Better safe than sorry. That’s the maxim by which Frank Reich and theIndianapolis Coltsare living this summer regarding their starting quarterback.
Andrew Luckwas limited in Indy’s first training camp practice Thursday, participating in quarterback drills and sitting out full-team work. The QB missed all of theColts‘ offseason program with a calf injury.
Luck was not placed on the physically unable to perform (PUP) list to start camp, but that doesn’t mean theColtsaren’t easing him back into a full workload.
“It’s all about progress,” Luck said after practice, per the Indianapolis Star. “I wasn’t in a position to go in and test it or push it. I think I did an appropriate amount of work today, got better, and we’ll keep adding.”
Reich preached caution, as well.
“When you don’t go the whole spring, it’s the smart thing to do,” theColtscoach added. “We’ve got plenty of time. He’s working hard, he’s dialed in. He’ll get plenty of reps.”
Luck was reportedly“good to go”ahead of training camp, but Indy has taken a very conservative approach with its starting quarterback, who has dealt with lingering injuries in the past (see: shoulder).
There are other non-football factors going into the decision to hold Luck back in July. Reich was asked Thursday whether former Golden State Warriors forward Kevin Durant’s injury saga during the 2019 NBA Finals had anything to do with their safe handling of Luck’s calf.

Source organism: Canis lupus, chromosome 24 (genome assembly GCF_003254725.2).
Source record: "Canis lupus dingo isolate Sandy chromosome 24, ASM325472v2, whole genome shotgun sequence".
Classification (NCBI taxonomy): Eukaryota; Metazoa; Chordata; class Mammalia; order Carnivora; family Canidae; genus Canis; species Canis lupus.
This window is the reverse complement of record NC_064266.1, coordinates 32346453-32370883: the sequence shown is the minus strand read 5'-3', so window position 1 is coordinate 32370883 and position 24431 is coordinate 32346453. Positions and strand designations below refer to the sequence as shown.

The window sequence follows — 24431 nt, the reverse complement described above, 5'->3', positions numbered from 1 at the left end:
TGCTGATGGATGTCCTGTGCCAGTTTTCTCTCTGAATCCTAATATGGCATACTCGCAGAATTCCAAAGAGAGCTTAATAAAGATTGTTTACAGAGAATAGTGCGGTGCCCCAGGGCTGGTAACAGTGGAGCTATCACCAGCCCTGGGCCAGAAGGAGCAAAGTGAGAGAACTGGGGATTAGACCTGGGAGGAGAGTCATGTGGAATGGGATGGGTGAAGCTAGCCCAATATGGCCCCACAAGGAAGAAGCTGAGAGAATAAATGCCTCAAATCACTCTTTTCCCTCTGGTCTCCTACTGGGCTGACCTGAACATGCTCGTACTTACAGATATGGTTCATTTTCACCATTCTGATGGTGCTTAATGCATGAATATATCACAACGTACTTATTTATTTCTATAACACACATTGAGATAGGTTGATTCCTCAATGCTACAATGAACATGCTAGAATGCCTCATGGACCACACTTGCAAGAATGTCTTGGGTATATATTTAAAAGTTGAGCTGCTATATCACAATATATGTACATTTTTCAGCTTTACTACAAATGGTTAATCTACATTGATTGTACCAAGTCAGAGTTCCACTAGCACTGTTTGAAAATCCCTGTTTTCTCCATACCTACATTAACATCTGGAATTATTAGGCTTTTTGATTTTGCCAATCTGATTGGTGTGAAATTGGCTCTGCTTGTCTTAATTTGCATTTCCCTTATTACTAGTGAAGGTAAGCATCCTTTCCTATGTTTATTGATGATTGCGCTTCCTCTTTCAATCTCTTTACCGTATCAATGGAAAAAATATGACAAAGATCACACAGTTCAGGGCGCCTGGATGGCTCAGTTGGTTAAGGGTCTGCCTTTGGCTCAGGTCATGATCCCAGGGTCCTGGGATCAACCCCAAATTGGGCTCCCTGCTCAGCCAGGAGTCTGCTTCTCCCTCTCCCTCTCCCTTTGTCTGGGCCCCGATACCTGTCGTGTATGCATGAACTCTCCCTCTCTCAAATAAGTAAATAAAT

“We didn’t really talk about it, but I think we all knew it,” Reich said of Durant’s injury. “I was certainly thinking it. When you see something like that happen, you’re like, ‘Oh yeah, that’s why we do what we’re doing.'”
Durant suffered a serious calf injury on May 8 while Golden State was in the Western Conference Semifinals. The injury held him out into the Finals, when the Warriors fell into a 3-1 hole against the Toronto Raptors. With the season on the line, Golden State cleared Durant to return for Game 5 on June 10 and the forward proceeded to rupture his Achilles, ending his season and potentially the entire 2019-20 campaign.
While comparing Luck’s minor predicament to Durant’s drama might seem extreme, in the minds of football coaches, no precaution is too outlandish when it comes to protecting your franchise quarterback.